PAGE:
My sister played fastpitch softball for many years. She was a pitcher, & despite some protesting at times, I usually enjoyed watching her on the mound. She was good. She possessed three things every fastpitch softball pitcher needs: control, accuracy, & a stellar game face that rarely hinted at her emotional state. There are numerous images I can call to mind of a batter lurching awkwardly forward, the tip of her bat falling & stirring up some dirt, realizing a split second too late that Jessica had thrown a change-up. She expected speed. She was prepared for a ball that might barely graze the outside corner of the plate. She was poised to guard the plate, but, more often than not, the change-up, a pitch that Jessica delivered with the same physical fervor as a fastball, caught her opponent completely off guard.
I thought about these startled batters this past week more than once. Last Thursday, we learned Reagan has Type 1 Diabetes.
It was absolutely the furthest thing from my mind when I woke Thursday. I am unsure of where to even begin relaying all this, as I am still processing it myself. There were some signs, in hindsight, that we initially attributed to a slight cough & some congestion she had for which I took her to the doctor on Tuesday of last week. She was tired. She was sickly. She was a little pale. She had visibly lost a little weight. She had taken a serious interest in drinking.
Thursday morning, Trey decided to take her to see another doctor, an ENT, to see what he thought. I wanted to give her another day on the antibiotic she'd been prescribed Tuesday to see if there was any improvement, but thankfully Trey didn't listen to me. I left Henry with my mom & taught my first class at Delta while Trey took Reagan to the doctor. About the time my class ended, Trey texted me & said to call him re:Reagan. I knew before speaking to him that we were likely headed to the ER. When Trey confirmed this, I cancelled my next two classes & hurried to the hospital.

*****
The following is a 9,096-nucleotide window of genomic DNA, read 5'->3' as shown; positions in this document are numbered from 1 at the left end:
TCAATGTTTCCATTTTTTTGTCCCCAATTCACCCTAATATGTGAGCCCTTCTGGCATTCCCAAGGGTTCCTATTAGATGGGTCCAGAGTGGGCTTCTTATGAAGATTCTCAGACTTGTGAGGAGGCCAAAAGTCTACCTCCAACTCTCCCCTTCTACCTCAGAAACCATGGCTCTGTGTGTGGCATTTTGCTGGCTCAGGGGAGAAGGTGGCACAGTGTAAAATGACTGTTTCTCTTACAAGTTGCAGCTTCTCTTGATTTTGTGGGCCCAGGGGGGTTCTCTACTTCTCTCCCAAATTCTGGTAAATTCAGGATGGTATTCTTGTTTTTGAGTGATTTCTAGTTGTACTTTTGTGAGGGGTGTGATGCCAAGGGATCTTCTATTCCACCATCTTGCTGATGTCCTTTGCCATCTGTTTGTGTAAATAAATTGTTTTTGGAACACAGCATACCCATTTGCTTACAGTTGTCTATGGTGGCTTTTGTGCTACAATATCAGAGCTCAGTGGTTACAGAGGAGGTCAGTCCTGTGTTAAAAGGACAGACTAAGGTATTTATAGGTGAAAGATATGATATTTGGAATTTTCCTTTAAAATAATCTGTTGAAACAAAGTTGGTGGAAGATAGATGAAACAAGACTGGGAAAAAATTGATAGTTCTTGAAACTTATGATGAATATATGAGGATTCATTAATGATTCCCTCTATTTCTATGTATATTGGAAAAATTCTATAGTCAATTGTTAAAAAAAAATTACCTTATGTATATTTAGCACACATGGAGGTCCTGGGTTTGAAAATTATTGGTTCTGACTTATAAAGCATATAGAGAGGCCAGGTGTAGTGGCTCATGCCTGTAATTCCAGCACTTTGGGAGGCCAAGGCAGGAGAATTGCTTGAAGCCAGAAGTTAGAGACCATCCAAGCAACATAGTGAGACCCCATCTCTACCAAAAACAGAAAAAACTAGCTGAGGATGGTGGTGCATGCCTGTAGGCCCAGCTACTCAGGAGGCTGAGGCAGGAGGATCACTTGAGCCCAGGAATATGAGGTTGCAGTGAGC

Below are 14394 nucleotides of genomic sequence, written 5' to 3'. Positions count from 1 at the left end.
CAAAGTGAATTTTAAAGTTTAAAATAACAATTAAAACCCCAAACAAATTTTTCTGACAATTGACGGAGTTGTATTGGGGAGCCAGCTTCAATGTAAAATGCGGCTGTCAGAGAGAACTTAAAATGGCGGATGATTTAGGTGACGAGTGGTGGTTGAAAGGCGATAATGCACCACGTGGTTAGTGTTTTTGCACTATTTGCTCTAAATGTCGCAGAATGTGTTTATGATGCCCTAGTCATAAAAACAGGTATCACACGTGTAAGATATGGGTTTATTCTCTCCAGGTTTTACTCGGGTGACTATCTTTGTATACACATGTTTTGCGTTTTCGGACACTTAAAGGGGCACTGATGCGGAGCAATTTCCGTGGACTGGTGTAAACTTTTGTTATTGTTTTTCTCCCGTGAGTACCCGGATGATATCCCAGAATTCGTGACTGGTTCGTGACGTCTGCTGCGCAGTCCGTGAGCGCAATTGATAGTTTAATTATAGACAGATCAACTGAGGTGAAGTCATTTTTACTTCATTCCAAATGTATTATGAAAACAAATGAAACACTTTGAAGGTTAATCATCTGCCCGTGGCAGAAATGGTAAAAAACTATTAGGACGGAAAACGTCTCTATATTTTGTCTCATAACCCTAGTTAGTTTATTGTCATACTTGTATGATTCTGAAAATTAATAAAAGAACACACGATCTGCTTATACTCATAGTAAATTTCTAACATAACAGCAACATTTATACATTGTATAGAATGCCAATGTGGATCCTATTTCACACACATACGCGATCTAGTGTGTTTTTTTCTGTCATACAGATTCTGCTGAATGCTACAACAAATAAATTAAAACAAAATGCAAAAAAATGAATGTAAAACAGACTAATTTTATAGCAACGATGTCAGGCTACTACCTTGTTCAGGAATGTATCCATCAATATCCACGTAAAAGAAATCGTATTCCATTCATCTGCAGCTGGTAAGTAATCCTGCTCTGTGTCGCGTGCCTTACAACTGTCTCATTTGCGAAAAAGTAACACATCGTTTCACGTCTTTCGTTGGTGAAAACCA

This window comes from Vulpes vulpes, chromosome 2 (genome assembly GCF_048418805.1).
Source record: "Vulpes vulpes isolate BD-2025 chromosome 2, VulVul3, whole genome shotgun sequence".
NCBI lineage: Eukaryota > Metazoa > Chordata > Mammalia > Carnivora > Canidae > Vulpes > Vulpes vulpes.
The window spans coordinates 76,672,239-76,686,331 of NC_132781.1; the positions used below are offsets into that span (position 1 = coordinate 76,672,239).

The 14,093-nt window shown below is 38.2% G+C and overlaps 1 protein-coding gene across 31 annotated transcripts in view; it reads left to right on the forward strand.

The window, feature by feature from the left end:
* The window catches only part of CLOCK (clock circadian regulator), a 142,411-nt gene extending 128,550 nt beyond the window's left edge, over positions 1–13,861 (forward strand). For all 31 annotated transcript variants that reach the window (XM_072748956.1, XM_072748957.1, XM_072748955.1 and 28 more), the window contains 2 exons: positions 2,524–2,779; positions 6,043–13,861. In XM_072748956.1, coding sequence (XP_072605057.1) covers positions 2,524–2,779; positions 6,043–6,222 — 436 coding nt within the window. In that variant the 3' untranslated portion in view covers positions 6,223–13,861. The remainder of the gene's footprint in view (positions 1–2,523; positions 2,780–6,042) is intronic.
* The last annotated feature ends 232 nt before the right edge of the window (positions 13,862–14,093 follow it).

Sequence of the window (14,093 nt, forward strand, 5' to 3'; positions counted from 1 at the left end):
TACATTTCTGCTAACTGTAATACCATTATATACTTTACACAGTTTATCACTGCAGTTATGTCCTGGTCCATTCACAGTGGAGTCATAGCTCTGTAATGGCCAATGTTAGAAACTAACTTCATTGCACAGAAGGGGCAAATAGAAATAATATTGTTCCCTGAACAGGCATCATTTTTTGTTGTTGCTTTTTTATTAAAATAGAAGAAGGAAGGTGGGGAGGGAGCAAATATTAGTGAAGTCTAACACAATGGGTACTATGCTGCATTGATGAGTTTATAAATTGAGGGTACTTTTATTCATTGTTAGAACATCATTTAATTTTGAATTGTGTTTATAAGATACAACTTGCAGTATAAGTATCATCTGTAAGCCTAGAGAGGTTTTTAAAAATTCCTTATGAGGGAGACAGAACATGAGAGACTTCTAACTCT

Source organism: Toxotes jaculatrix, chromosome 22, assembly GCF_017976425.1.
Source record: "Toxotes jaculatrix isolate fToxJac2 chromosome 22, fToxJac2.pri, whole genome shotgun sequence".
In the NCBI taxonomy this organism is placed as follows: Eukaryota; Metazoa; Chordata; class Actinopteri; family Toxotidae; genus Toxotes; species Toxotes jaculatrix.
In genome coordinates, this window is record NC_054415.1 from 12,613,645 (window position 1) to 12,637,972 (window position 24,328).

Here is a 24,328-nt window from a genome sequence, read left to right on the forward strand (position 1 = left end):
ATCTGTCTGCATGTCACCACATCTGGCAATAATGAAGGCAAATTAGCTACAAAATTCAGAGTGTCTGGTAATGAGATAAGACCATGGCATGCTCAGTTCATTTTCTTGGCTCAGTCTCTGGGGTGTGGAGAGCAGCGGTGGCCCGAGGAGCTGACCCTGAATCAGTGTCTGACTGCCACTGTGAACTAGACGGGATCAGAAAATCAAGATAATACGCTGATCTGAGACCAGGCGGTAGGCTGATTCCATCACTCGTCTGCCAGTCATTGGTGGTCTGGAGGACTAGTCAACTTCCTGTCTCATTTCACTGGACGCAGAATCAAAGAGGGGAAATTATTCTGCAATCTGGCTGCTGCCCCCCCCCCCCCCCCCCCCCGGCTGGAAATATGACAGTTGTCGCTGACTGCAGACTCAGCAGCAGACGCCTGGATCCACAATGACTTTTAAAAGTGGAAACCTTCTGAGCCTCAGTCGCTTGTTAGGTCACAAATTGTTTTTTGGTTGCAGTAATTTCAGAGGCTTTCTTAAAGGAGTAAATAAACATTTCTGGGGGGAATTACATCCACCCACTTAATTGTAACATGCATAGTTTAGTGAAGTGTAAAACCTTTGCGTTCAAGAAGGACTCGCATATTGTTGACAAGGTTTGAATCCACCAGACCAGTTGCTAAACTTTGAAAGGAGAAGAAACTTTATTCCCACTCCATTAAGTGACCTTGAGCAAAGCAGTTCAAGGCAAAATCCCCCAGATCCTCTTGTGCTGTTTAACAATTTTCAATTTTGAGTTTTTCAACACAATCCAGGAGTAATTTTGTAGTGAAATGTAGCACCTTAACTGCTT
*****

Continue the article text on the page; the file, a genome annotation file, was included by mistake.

The ENT doc was worried about meningitis. The ER doc said her lack of fever indicated to him that she likely didn't have meningitis, & that he wanted to rule many other things out before subjecting her to a spinal tap to test for meningitis. So, we sat around anxiously in the ER for awhile. They swabbed her nose & throat to test for flu & strep, both of which were negative. Her lungs sounded clear, but a possible walking pneumonia diagnosis was thrown around for a bit.
My mother had driven to the hospital with Henry so that I could nurse him, & when I stepped out into the hall to go do that, the nurse asked me if Reagan had ever had any blood work done. She then told me they were going to rerun the blood work because her blood sugar level was over 630 & that had to be a mistake. When I heard that, I knew. The excessive thirst, the weight loss, etc. I felt like I was standing in a pool of light & a choir was singing in the background.